The script offered only five words of instruction: "Brenda looks in desk drawer."
But actress Kyra Sedgwick, star of TNT's hit drama The Closer, transforms the mundane direction into a scene fraught with human complexities, frailties and obsessions. For two long minutes, her character, Los Angeles Police Deputy Chief Brenda Leigh Johnson, first steals quick glances, then gazes longingly at the drawer.
Finally, Johnson, a veteran detective with an uncanny ability to elicit confessions from the most hardened criminals, yanks open the drawer and lunges at a vending-machine snack cake that's lying inside it. With abandon, she rips through the cellophane and into the sugar-laced confection with one reckless bite. The relief in her body can be felt right through the screen.
Of such moments are television's greatest detectives made, and this summer many of the best of the breed will be on display. From Sedgwick's return tomorrow night in The Closer, to the arrival July 30 of Kevin Whately in PBS' Inspector Lewis (a highly anticipated sequel to the long-running Inspector Morse), prime time will sparkle with engagingly offbeat sleuths and ever-so-clever - but often emotionally-maimed - crime solvers. (Think Tony Shalhoub's Monk, which returns July 7 on cable channel USA.)
In the snack-cake scene, Sedgwick allows viewers to know that Johnson, though a tough police professional, also is vulnerable - and possesses myriad tics and neuroses. Her performance offers a glimpse into what makes certain sleuths stand out from the pack. Though television is called the producer's medium, when it comes to the most popular and enduring detectives, the actors often are the keys to a character's success. From Peter Falk's Columbo and Angela Lansbury's Murder She Wrote,
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to David Suchet's Poirot and Helen Mirren's Prime Suspect (which ends its celebrated 14-year-run in November on PBS), the stars ultimately shape the evolution of their characters.
It is no accident that in each of the series listed above, the lead actors and actresses also became producers - with Falk and Lansbury taking complete control and ultimately jettisoning the writers who created Lt. Columbo and Jessica Fletcher.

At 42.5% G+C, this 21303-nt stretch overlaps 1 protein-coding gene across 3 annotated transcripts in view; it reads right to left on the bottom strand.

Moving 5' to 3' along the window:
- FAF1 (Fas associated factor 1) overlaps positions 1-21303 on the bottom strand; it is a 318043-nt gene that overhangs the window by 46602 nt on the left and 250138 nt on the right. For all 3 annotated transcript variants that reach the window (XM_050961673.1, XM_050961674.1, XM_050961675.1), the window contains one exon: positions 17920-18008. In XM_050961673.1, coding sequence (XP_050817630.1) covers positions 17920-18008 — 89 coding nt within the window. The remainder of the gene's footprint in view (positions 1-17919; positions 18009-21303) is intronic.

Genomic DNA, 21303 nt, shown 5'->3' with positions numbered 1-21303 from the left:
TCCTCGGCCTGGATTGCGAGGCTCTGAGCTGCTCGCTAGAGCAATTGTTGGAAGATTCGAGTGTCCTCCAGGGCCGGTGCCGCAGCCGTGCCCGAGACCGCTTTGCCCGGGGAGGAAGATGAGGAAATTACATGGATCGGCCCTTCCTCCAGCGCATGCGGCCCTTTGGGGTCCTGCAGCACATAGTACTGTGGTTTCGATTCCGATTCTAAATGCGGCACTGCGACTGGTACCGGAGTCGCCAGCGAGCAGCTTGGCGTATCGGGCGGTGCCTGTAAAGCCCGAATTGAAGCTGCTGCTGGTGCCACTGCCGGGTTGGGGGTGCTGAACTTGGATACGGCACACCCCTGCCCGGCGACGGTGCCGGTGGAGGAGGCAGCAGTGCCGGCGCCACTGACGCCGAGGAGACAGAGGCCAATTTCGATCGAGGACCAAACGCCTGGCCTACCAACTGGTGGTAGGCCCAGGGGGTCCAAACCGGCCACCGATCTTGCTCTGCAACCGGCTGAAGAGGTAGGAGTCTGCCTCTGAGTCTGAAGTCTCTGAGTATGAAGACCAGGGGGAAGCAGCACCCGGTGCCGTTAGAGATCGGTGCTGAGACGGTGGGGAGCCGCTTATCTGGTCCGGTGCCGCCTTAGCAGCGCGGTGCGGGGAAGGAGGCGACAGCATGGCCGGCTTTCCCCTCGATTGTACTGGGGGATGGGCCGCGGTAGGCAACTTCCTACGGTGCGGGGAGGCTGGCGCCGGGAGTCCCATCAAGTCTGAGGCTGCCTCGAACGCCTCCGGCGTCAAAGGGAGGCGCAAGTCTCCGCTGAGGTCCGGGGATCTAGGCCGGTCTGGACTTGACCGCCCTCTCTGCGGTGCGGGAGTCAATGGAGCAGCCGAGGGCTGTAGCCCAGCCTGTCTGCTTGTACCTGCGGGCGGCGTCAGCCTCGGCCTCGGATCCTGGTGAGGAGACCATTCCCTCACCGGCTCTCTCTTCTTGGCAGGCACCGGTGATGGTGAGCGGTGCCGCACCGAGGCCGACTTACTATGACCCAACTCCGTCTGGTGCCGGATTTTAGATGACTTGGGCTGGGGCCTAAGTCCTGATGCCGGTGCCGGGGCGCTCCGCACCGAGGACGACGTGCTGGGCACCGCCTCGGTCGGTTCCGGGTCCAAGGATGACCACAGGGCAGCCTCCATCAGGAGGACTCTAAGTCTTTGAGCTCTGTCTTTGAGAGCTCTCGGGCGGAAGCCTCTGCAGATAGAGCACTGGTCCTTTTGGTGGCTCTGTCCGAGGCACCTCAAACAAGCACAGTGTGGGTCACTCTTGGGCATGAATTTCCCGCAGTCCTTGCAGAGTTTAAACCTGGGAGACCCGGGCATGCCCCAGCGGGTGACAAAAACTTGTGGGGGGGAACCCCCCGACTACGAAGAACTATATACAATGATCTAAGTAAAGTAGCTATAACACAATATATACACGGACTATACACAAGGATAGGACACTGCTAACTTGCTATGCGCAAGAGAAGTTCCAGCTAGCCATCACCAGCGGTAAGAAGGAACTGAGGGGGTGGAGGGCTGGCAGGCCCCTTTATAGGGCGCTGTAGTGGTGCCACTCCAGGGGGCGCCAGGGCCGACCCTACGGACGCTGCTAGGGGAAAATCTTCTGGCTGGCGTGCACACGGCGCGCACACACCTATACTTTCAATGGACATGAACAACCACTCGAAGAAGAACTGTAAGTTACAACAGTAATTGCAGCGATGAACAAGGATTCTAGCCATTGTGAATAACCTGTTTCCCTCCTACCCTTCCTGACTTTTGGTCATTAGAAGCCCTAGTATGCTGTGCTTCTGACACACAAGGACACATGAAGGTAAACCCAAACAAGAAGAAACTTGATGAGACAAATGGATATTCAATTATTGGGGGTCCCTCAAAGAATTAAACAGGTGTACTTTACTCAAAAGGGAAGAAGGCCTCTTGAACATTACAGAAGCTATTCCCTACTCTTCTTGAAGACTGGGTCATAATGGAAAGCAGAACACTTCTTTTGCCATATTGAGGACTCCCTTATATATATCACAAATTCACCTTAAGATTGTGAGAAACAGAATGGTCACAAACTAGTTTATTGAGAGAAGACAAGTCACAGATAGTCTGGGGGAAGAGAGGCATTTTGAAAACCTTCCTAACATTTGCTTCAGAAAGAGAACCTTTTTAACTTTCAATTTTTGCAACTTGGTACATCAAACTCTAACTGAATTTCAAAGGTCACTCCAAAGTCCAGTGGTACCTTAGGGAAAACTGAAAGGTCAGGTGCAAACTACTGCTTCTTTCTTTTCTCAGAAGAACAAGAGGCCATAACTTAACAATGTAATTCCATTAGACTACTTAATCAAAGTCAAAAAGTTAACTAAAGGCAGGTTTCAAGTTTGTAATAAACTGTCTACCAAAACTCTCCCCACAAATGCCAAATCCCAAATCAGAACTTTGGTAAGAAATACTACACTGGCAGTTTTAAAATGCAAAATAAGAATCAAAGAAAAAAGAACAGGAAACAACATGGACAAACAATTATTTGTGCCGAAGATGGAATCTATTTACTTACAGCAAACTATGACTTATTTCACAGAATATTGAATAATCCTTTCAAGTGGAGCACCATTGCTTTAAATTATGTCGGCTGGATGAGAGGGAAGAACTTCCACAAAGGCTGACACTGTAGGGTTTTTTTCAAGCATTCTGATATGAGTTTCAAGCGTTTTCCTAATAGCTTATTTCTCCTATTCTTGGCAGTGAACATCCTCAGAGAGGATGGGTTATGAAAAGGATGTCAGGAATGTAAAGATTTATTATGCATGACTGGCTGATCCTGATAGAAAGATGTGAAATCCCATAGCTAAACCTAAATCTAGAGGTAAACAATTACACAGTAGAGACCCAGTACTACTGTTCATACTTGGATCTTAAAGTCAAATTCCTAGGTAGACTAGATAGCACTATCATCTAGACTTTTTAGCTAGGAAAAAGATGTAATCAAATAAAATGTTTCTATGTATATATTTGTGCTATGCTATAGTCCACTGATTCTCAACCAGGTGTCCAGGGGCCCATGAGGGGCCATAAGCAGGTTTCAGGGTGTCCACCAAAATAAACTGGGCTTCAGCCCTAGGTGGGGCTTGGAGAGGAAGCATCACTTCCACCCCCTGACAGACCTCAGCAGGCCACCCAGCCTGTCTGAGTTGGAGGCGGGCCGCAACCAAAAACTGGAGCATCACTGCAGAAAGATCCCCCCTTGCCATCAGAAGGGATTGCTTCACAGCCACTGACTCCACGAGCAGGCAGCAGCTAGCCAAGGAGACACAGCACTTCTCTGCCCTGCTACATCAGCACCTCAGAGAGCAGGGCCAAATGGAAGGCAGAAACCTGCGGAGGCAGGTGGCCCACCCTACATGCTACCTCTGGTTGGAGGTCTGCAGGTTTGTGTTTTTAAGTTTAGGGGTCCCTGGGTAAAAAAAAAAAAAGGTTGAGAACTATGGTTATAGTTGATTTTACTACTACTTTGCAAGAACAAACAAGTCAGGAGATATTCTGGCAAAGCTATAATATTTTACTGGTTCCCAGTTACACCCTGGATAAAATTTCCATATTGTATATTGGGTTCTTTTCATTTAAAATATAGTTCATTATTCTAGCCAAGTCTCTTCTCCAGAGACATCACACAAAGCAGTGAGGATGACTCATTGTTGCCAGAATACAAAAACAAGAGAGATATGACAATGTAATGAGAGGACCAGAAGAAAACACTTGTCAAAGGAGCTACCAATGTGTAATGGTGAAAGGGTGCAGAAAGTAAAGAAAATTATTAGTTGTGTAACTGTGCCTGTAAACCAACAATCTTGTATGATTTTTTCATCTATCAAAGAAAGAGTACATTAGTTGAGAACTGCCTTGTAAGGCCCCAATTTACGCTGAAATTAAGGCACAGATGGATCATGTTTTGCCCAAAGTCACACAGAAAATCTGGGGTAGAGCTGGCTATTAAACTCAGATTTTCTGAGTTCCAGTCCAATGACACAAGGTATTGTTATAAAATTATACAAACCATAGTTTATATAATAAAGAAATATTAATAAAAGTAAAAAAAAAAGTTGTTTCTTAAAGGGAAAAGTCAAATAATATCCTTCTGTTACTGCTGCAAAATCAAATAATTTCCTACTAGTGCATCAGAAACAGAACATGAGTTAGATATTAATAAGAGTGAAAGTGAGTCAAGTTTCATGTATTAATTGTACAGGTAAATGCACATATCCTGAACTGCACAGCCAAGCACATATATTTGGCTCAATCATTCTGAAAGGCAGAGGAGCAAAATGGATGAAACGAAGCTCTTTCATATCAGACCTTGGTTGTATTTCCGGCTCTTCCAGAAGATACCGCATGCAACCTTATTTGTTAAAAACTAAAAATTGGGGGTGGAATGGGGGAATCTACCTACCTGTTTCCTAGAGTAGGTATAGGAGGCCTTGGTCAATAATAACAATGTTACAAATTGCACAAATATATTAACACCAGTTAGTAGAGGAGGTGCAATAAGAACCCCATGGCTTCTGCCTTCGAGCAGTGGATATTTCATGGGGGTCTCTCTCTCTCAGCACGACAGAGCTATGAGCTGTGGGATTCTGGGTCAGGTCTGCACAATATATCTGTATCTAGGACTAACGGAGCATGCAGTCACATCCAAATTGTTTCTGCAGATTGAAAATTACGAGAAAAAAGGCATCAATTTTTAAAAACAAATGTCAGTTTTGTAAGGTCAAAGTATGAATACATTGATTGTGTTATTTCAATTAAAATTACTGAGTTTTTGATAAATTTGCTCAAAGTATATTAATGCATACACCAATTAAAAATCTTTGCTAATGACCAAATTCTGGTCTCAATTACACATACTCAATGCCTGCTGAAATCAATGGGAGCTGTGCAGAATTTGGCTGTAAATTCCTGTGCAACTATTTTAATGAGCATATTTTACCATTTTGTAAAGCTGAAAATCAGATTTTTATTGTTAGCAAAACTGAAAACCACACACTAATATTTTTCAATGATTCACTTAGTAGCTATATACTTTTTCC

"When you have a creative actress like Helen Mirren in Prime Suspect, or Jeremy Brett in Sherlock Holmes, or John Thaw in Morse, or Kevin Whately in Inspector Lewis, they find the character in the beginning and then they take the things that they like and just keep going deeper and deeper with them," says Rebecca Eaton, who as executive producer of PBS' Mystery! and Masterpiece Theatre is responsible for bringing dozens of celebrated sleuths to American TV.
"And those traits, tendencies, characteristics or, in some cases, idiosyncrasies become the very things that we love to watch."
A human moment
Eaton's point about the actor or actress as auteur is underscored by a scene from Prime Suspect 6, the most recently aired installment of the ground-breaking drama featuring Mirren as Detective Chief Inspector Jane Tennison. The moment features a weary and irritable Tennison arriving home late at night and trying to turn on her TV.
"She's in her own house, by herself and she can't find the remote - which was not in the script," Eaton says. "It was completely Helen making it up, because in looking for the remote, you can just see the chaos of Jane's personal life - and her frustration with herself, and her anger just below the surface. You see all kinds of things, plus it's a very, very human moment - and it was all Helen creating on the spot."
While screenwriter Lynda La Plante invented the Tennison character that made its debut in 1992 on PBS, Mirren also has taken an active role behind the cameras in shaping her evolution.
"Helen's now one of the producers and she has final say over the script and she's very involved in the creation of the show," says Eaton, who is also an executive producer of the series.
"Jane Tennison wasn't written for Helen, she was cast. But Helen quickly laid the blueprint for what this character would become over the years."
`Marriage of creation'
Sedgwick's Brenda Johnson, who became the hottest new character on cable TV last summer, has been described as the American version of Jane Tennison.
Both characters were brought in as commanding officers of big city homicide squads consisting mostly of men, several of whom were not happy to be working for a hard-driving female supervisor. Both are obsessive, quirky and highly competent on the job, with Johnson known as "The Closer" for her uncanny ability to go one on one with suspects in the interrogation room and invariably get them to confess. Like Tennison's, her personal life leaves a lot to be desired.
Sedgwick does not yet have the executive producer kind of clout that Mirren has accrued, but she is playing a similarly active role in determining what her character will become.